When the barbecue is pulling more gas than the tank is vaporizing the barbecue will usually burn fine for a time but eventually the gas will run out and there will not be enough gas to feed the control valves spitting gas to the burners.  At this point the liquid propane that is cold beyond freezing can be pulled into the regulator and the freezing liquid cannot be used as fuel.  The regulator will become so cold that moisture in the atmosphere will freeze near the regulator and there will be ice crystals and sometimes ice chunks on the aluminum housing of the regulator.

When liquid propane is pulled into the regulator the regulator will stop working.  A regulator is a very simple machine with  a gas line leading in and a gas line leading out and a chamber in between that only allows a specified amount of material through.  The gas chamber has a rubber diaphragm with a spring above it to keep pressure and the spring is set based on the mass of the gas and the pressure to be regulated through the “out” side of the chamber.

If freezing liquid flows through the in-door of the regulator the cold will freeze the rubber diaphragm and the aluminum casing so the gas line stops feeding fuel to the appliance.  Most barbecue manufacturers know to make their barbecue appliances capable of functioning safely and effectively within the range of acceptable vaporization.

The regulator will have ice crystals on it when the gas barbecue is pulling gas so fast the vaporized propane is used up and the liquid propane is being pulled into the regulator.  This can be very dangerous.  The freezing will stop all gas flow so the barbecue will normallyy turn off and it is important to turn the gas and the BBQ control valves off so vaporized propane does not start to flow as the ice melts.  Also it is possible for the internal diaphragm to freeze opened more than the tension spring should allow and a lot of gas will eventually be forced into the burners creating huge flames in the barbecue.  Although I have created this frozen regulator situation many times I have only had the terrifying experience of freezing the regulator open once — and it was terrifying!  I was using an infrared grill and the intense flames from the infrared burner were about 8″ tall and sounded like a jet engine.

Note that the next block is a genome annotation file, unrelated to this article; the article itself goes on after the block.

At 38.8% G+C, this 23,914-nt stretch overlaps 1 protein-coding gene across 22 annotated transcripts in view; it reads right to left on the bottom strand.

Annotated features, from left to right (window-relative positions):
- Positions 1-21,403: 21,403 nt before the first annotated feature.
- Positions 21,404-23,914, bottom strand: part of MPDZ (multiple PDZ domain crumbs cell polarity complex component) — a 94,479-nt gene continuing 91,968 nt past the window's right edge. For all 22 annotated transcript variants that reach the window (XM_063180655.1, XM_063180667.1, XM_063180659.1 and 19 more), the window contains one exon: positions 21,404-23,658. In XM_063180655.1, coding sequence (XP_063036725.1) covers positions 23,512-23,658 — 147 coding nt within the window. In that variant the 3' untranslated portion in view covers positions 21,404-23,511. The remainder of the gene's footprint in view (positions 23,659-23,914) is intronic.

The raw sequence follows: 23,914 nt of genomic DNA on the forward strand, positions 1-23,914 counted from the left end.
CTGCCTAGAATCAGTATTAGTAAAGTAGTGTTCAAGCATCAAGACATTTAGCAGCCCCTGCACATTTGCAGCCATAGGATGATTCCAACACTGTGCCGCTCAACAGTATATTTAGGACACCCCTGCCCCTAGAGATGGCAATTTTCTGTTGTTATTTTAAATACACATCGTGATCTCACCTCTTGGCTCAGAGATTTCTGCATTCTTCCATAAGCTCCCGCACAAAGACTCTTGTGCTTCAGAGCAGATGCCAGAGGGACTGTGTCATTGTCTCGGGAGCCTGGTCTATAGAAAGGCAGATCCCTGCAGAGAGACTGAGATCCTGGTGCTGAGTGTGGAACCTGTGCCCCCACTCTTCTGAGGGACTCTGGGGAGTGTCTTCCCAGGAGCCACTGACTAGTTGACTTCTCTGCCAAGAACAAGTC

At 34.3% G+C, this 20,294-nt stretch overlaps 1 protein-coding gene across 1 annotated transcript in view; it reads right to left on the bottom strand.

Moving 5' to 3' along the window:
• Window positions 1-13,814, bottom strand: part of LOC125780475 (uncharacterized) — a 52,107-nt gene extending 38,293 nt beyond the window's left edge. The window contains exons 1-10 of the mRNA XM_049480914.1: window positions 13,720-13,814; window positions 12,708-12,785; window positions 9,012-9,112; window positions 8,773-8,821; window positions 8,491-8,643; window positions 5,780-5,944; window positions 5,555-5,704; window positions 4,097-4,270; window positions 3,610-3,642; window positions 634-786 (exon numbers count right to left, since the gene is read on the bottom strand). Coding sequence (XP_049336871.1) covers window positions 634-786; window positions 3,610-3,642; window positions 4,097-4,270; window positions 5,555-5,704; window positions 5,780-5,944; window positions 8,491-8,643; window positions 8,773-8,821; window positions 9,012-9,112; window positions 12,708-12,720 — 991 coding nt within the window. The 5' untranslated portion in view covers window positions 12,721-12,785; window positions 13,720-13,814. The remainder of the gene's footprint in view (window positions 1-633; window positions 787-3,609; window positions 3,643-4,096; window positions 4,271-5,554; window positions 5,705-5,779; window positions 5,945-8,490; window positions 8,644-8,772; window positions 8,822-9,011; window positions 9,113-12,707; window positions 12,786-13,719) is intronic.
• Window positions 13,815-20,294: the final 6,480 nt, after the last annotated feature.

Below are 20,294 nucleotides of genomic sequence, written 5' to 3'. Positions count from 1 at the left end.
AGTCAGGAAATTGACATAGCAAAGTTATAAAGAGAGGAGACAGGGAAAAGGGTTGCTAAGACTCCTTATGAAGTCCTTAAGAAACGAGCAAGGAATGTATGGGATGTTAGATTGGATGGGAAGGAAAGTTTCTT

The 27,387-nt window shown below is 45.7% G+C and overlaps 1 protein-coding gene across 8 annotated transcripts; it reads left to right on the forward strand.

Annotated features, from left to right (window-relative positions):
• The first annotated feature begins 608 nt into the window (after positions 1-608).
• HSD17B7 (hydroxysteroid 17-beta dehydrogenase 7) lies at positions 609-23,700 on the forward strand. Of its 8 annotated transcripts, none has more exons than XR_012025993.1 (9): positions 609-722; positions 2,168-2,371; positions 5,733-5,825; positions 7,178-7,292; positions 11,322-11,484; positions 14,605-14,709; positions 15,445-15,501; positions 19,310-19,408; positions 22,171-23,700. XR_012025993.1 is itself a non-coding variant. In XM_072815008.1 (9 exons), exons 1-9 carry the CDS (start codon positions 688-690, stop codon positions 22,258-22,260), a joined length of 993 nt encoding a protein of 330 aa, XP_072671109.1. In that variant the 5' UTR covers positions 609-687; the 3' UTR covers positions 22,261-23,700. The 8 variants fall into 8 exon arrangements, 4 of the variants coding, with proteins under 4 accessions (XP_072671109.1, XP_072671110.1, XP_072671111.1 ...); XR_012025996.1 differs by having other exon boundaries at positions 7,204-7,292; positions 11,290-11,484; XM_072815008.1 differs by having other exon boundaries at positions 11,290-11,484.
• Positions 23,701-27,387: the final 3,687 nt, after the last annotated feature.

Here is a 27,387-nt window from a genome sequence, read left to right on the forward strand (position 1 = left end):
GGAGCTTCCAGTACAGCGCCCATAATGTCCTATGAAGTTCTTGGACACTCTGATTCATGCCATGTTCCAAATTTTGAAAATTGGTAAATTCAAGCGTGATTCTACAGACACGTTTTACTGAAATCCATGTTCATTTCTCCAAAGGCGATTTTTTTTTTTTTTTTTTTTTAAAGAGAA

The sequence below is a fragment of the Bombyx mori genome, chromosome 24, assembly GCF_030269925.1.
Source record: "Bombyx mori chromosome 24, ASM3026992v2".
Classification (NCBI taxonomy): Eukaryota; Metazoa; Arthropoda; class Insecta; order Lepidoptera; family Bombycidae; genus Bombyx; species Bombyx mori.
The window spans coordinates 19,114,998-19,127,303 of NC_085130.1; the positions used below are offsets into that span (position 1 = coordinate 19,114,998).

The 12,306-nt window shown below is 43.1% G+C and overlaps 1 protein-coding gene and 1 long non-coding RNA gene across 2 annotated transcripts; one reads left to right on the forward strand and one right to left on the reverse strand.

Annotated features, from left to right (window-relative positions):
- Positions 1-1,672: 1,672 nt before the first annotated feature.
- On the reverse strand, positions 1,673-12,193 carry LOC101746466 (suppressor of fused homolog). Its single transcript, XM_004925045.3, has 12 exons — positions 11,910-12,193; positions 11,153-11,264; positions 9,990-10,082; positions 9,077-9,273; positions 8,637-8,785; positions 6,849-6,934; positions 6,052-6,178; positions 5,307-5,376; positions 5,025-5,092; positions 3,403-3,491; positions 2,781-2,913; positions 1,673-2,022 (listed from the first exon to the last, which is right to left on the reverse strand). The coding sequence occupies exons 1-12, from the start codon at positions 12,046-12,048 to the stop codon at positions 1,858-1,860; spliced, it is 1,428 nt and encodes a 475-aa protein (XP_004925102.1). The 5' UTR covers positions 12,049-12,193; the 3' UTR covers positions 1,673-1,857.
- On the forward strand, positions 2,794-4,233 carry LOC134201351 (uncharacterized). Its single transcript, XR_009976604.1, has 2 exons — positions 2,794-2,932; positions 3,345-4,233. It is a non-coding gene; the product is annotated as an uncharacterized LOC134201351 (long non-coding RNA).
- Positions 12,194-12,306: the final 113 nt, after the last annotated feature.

If this happens to you — and it usually happens with tank-fueled fire pits or fireplaces more often than barbecues — it is important to turn everything ff and discnnect the tank immediately.  The gas orifices are either too big and allowing too much gas to flow to the burners or the LP cylinder is too small to vaporize enough gas.  When we build custom fire pits that pull 90,000 BTU’s we almost always make the client use a 40 lb horizontal propane tank because a standard tank is half the size necessary to fuel a fire pit burner.  Gas grills designed for 90,000 BTU’s like some of the larger grill models by Solaire, Alfresco and Firemagic come standard with a two-stage regulator which stages the regulation so the grill uses vapors more effectively and the regulator will not freeze or allow liquid to damage the flow.